Planning ahead is essential for everyone. Here are some things you can do right now to prepare:
- Assemble a “storm kit.” Include a battery-operated radio or television, flashlight, a first-aid kit, battery-powered or windup clock, extra batteries, an insulated cooler and a list of important and emergency phone numbers.
- Keep at least a 3-day supply of nonperishable foods and bottled water and have a hand operated can opener available.
- Check your supplies of medications, prescription drugs and any special health need items such as contact lens supplies or infant supplies.
- Make a plan and gather supplies for your pet or service animal.
- Make sure you have a telephone with a cord or cell phone to use as a backup. Cordless telephones require electricity to operate, and won’t work if there is an outage.
- Protect your electronic equipment. Plug computers and other sensitive equipment into surge suppressors, and consider a UPS (uninterruptible power supply) for temporary battery back-up power.
If you see a downed power line, stay away from it. Assume that all downed power lines are live and extremely dangerous. Don’t touch any person or object that is in contact with a power line; the current could flow through you, causing serious injury or death. Immediately call the emergency service number listed for your area. Call 911 if there is an emergency such as a fire or for medical assistance.
- Never attempt to remove trees or limbs from any utility line. Assume all objects touching a power line are energized.
- If you have a flooded basement in your home, never attempt to turn off power or operate circuit breakers while standing in water.
Frequently Asked Questions
Is restoration priority given to customers on life support?
Special needs customers, including those who rely on life-support equipment, are located in neighborhoods everywhere throughout our service area. During a major power outage, it is not possible to correct problems at individual locations before main substations and power lines are restored.
Our restoration process uses a system of priorities that have been developed taking into account public safety, community needs and the nature of the electric distribution system.
Generally, the sequence is as follows:
- Downed live wires or potentially life-threatening situations and public health and safety facilities without power,
- Transmission lines serving thousands of customers,
- Substation equipment,
- Main distribution lines serving large numbers of customers,
- Secondary lines serving neighborhoods,
- Service lines to individual homes and businesses.
Individuals with special needs are therefore urged to make emergency arrangements ahead of time to prepare for extended outages when a major storm threatens.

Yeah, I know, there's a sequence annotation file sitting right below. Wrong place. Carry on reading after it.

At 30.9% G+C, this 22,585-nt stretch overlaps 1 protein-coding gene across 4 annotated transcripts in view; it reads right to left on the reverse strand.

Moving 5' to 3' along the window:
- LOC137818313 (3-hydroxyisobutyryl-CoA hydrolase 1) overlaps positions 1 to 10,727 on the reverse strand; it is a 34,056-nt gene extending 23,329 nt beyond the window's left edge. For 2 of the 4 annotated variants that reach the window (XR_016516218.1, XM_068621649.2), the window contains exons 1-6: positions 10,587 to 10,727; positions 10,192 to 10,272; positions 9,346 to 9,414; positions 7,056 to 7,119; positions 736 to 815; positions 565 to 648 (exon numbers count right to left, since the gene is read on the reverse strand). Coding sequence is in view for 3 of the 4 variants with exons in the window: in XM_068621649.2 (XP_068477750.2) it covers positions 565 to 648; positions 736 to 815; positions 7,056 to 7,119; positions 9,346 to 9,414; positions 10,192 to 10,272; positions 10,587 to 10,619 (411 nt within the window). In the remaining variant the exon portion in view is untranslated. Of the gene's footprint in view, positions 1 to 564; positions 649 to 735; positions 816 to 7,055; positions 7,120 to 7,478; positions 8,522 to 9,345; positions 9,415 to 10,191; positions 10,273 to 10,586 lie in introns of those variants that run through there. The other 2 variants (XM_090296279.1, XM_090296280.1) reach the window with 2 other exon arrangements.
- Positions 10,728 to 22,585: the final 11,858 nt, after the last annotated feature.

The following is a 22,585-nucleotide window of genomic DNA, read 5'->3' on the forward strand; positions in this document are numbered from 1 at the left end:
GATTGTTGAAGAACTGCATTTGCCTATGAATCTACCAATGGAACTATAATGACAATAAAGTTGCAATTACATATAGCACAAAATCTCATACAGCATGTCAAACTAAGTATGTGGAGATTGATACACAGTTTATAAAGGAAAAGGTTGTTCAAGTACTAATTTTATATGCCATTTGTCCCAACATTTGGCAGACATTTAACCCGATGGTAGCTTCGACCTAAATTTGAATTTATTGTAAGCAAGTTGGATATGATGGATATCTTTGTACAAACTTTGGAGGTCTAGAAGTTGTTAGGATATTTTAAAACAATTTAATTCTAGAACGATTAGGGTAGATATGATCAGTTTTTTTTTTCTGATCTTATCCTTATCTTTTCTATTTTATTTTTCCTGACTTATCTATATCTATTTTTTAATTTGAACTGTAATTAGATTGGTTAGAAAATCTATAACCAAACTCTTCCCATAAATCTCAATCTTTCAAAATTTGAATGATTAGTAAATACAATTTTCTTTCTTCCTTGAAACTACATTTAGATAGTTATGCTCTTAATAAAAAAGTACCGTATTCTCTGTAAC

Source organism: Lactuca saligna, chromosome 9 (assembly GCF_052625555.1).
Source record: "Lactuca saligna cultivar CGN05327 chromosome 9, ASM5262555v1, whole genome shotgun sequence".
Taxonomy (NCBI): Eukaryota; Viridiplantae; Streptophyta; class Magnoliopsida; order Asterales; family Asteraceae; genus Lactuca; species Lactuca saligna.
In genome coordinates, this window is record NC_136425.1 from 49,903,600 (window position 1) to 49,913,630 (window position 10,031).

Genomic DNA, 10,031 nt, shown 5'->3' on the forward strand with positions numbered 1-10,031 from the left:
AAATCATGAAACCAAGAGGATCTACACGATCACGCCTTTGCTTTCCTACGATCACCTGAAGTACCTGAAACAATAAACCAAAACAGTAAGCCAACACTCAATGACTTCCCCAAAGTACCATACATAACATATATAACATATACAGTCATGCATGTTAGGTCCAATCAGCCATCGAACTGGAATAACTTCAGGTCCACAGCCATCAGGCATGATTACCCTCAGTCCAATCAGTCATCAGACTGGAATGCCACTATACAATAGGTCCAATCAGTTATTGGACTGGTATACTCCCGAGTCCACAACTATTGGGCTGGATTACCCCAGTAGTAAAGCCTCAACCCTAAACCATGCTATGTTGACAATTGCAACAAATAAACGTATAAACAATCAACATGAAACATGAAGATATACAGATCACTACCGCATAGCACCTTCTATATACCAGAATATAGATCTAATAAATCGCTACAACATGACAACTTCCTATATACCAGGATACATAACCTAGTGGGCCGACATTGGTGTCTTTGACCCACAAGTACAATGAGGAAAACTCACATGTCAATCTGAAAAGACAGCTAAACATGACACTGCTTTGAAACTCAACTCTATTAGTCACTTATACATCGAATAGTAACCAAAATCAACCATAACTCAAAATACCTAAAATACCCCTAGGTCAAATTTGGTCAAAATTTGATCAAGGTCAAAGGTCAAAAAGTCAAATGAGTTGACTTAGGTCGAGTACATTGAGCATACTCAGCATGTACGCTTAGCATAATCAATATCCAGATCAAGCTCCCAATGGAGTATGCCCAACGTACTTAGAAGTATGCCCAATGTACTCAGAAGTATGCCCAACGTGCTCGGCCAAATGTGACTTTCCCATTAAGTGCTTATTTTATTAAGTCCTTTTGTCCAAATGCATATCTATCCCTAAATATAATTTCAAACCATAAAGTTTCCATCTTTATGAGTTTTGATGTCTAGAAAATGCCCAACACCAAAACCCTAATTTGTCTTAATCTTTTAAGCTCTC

When the power is out, what is the best way to protect my food and refrigerated medicine?
The best way to protect food and medicine is with regular ice in an insulated cooler. Ice is inexpensive, easy to use and readily available from a number of retail sources. It is also the best way to preserve medicines that must be refrigerated.
What can you tell me about portable generators?
The most important consideration is safety - improper use of portable generators can be deadly due to the carbon monoxide from the generator exhaust and the potential for electrical shock from improperly connecting the generator to a home wiring system. Portable generators should never be operated indoors, in an attached garage or near open windows and doors. Individual appliances should be plugged into the generator using appropriately sized, outdoor-rated cords.
If you plan to connect a generator to your home wiring, first have an electrician install a transfer switch in accordance with National Electric Code requirements to prevent electricity from feeding back into electric lines. Failure to properly connect your generator to your house wiring could cause back feed on our power lines and endanger our line workers and others. Never plug a portable generator into an electrical outlet in your home.
If you decide a generator is right for you, determine how many appliances you will run at the same time and select your generator based on the total wattage required, including appliance motor start-up requirements. Compare brands and models, determine where you will store the generator, and see your generator dealer for assistance selecting a model that is the right size for your needs. And remember, most portable generators will not run your central air conditioner or electric heat pump.
Federal, state and local emergency management agencies provide useful information on emergency preparedness.
Federal Emergency Management Agency (FEMA)
American Red Cross
For the latest information during a storm, go to our Storm Center.